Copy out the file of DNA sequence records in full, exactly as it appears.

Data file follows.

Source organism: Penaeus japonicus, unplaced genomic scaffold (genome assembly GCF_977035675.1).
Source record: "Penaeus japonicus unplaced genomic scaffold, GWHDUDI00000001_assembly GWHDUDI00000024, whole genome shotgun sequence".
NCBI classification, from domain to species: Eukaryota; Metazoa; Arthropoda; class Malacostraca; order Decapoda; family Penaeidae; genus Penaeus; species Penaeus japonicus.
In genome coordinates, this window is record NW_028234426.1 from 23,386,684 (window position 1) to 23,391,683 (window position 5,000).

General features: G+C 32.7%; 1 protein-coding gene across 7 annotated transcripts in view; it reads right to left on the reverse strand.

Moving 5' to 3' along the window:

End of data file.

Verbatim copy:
Source organism: Penaeus japonicus, unplaced genomic scaffold (genome assembly GCF_977035675.1).
Source record: "Penaeus japonicus unplaced genomic scaffold, GWHDUDI00000001_assembly GWHDUDI00000024, whole genome shotgun sequence".
NCBI classification, from domain to species: Eukaryota; Metazoa; Arthropoda; class Malacostraca; order Decapoda; family Penaeidae; genus Penaeus; species Penaeus japonicus.
In genome coordinates, this window is record NW_028234426.1 from 23,386,684 (window position 1) to 23,391,683 (window position 5,000).

General features: G+C 32.7%; 1 protein-coding gene across 7 annotated transcripts in view; it reads right to left on the reverse strand.

Moving 5' to 3' along the window: